They were poor but happy enough and one of their jobs was to chop wood for the fuel stove.
They took it in turns but generally they would all pitch in as this was a satisfying job. A large pile of wood was evidence that you had been there.
Brothers can be rough and ready even at the best of times and although it happened more than a hundred years ago and the story suffers from being strained through a lot of people’s memories, it seems that while chopping wood a piece flew into the eye of the brother named Ansel.
If it had happened now someone would have bundled the boy into a car and hospital staff would have assessed the injury. With a bit of luck his injury would have healed leaving him with only a story to tell.
But this was a time before cars and doctors were rare and often lived a long way away.
The boy lost the use of his eye.
I’m sure that his brothers were affected by what happened and his parents were upset but this was a time when much worse things happened on a regular basis. In some ways it was a miracle that the boys grew up to be men as many children died in childhood. Families would often have ‘extra’ children to compensate for the expected deaths. Maybe Ansel’s injury was such that he would have lost the use of his eye in any case but I cannot help but think that the time he lived in contributed to his disability.
He must have been devastated.
I remember when I was told at age 8 that I needed to wear glasses. My world seemed to be collapsing around me.
I thought that I would not be able to run, swim or play Footy ever again!
I thought that the kids at school would make fun of me and in this regard I only felt a bit better when the message came back that the older boy who lived across the road promised to belt anyone who made fun of me!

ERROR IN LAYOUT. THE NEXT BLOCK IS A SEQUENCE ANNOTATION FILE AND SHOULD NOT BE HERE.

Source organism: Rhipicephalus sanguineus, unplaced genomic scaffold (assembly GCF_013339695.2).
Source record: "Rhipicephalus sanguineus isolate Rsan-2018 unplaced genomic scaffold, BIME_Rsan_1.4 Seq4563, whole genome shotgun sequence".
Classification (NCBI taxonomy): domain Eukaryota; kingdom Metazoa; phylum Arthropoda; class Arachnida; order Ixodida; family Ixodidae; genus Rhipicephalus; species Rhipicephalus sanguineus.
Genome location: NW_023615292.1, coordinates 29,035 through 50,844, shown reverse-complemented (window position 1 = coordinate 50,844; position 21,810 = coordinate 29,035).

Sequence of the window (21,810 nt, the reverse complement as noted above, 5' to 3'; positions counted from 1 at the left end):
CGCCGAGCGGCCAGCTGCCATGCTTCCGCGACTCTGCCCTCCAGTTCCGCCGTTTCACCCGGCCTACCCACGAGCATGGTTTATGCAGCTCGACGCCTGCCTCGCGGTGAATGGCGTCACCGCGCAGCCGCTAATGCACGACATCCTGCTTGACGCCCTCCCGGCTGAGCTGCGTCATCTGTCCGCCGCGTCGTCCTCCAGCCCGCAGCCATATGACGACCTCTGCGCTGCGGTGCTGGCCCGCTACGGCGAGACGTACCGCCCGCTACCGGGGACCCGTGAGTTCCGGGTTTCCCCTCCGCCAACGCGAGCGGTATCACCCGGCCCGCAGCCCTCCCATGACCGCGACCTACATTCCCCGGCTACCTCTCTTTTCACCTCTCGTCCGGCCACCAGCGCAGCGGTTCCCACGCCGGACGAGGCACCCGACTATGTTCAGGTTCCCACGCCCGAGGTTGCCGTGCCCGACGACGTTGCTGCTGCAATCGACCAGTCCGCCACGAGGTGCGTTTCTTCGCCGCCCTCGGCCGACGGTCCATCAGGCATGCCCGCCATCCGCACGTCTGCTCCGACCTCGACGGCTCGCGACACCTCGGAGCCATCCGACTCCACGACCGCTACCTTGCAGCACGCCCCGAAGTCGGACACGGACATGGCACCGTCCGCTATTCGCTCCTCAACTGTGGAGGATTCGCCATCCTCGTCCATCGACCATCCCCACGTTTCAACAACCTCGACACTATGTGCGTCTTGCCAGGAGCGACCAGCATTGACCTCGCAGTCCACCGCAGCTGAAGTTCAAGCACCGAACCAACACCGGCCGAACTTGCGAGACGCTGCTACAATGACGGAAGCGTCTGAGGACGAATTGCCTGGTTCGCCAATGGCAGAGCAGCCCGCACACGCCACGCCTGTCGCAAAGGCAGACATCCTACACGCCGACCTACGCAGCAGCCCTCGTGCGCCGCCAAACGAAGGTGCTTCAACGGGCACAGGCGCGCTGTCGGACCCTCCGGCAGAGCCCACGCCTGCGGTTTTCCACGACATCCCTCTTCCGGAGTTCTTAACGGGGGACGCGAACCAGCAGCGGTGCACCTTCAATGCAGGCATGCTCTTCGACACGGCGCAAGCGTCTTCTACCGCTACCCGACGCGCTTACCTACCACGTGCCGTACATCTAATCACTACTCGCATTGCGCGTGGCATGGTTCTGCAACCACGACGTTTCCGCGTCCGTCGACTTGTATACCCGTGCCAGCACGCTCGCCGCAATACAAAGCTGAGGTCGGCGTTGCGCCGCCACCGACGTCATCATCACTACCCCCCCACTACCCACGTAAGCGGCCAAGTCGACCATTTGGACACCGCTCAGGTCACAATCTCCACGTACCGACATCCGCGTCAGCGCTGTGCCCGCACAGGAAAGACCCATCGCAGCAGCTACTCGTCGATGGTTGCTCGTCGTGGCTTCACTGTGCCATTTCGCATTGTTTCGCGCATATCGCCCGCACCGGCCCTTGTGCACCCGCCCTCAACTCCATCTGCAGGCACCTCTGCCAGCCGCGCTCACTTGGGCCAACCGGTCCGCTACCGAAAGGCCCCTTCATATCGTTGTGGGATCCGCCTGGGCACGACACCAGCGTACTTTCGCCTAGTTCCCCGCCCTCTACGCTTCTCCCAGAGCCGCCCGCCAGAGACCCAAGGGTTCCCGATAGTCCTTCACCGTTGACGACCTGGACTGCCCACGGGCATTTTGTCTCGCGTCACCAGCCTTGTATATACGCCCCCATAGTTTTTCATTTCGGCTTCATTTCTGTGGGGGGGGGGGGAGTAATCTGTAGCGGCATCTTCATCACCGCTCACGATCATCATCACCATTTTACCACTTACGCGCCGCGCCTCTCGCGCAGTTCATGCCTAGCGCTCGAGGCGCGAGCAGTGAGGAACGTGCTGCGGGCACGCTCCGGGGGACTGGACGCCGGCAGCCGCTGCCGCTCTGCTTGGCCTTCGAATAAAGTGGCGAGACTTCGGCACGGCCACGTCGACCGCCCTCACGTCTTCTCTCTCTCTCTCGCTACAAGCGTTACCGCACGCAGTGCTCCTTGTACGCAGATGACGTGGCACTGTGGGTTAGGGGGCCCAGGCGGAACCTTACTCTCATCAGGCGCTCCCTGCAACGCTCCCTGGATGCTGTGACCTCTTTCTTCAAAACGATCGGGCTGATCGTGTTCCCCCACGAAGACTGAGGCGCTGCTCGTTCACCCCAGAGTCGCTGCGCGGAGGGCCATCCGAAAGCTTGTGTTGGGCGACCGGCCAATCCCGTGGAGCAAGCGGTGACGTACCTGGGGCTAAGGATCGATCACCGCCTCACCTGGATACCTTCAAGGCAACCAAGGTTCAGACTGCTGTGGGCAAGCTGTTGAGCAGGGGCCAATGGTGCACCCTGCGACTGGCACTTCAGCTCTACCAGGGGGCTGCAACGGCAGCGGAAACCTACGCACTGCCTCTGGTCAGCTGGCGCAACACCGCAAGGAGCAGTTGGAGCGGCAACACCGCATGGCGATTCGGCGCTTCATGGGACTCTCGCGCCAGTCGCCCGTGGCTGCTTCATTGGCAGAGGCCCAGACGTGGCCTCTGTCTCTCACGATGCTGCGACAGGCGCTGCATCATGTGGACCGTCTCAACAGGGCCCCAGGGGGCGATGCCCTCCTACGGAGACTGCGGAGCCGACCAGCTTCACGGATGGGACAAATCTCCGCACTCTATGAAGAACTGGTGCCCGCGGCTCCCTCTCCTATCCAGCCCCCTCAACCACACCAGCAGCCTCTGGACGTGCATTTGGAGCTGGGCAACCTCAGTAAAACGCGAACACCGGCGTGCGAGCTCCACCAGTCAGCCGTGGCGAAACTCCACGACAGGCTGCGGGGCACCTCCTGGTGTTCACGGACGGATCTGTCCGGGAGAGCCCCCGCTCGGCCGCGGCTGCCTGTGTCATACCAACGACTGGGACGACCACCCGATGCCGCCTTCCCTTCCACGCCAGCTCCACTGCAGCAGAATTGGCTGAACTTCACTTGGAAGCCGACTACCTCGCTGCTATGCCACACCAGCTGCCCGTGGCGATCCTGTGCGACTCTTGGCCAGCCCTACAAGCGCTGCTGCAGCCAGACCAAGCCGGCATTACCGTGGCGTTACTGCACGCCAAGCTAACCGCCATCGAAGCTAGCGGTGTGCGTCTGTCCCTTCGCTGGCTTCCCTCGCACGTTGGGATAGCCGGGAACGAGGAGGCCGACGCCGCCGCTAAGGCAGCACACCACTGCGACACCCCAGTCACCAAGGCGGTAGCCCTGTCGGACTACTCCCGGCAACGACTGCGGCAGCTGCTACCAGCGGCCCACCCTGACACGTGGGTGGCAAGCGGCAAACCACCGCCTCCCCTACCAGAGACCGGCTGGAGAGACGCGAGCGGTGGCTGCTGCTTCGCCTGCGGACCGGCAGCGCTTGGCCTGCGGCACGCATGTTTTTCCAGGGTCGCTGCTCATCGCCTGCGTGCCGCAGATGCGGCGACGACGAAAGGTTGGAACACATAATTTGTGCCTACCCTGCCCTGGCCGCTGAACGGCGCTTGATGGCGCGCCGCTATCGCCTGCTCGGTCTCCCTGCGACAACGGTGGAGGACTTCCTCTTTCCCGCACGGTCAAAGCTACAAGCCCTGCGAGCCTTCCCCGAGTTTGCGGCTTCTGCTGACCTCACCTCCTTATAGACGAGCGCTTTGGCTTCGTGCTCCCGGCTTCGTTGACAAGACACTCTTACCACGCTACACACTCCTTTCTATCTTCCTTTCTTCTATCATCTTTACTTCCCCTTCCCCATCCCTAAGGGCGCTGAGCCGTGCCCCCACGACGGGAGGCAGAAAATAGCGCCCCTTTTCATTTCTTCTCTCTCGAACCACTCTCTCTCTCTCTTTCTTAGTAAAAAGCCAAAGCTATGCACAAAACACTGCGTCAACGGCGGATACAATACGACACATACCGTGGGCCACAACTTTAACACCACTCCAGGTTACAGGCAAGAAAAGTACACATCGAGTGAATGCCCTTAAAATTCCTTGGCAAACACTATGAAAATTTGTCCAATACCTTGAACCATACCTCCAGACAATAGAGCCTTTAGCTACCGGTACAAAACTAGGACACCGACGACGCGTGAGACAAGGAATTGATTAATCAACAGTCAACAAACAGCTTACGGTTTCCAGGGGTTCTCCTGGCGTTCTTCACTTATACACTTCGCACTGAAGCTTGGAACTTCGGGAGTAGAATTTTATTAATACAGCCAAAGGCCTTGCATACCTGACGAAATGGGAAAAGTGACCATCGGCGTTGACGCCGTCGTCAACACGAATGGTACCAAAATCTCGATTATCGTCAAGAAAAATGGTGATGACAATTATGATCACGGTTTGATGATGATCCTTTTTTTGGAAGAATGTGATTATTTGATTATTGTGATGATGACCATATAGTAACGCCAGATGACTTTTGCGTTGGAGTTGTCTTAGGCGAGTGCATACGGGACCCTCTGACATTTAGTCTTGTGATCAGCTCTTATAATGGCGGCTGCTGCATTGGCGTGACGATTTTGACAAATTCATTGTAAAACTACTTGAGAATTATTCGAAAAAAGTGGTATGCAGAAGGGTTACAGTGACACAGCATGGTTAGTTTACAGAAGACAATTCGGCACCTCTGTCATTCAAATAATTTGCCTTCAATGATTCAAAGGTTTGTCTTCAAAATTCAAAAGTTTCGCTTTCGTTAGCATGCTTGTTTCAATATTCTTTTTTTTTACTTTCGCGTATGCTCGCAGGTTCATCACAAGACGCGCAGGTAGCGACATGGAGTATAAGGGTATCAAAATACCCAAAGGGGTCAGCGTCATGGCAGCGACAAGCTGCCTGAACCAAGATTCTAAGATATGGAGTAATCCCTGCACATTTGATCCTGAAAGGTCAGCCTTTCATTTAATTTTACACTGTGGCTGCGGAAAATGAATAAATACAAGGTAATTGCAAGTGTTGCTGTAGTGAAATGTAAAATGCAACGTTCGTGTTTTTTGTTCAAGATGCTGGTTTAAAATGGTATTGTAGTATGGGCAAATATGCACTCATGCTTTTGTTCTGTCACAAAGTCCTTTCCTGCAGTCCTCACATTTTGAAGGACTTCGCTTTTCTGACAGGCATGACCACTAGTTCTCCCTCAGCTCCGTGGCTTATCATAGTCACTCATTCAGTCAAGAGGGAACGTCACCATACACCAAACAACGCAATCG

Ansel probably felt the way I did but as often happens this misfortune turned out to be a blessing.
In fact, it saved his life.
When world War One broke out, Ansel’s two brothers signed up as most young men did at that time. One brother fought at Gallipoli and survived, only to die in France. The other brother saw action but died of disease as many of our soldiers did. Ansel was not accepted into the army due to his disability and went on to father five daughters and a son.
His troubled son signed up to fight in World War Two, received the second highest bravery award, survived the War, came home, fathered two sons and a daughter.
One of those sons is writing this now.
A simple childhood accident allows several generations to live their lives and tell their stories.
I met Ansel a few times.
We didn’t like each other very much.
Probably because we were a bit too much alike.
Neither of us ‘suffered fools gladly.’
As I do with all my ancestors, I owe my existence to Ansel, my grandfather.
He came to me in a dream and warned me not to let my arrogance get out of control.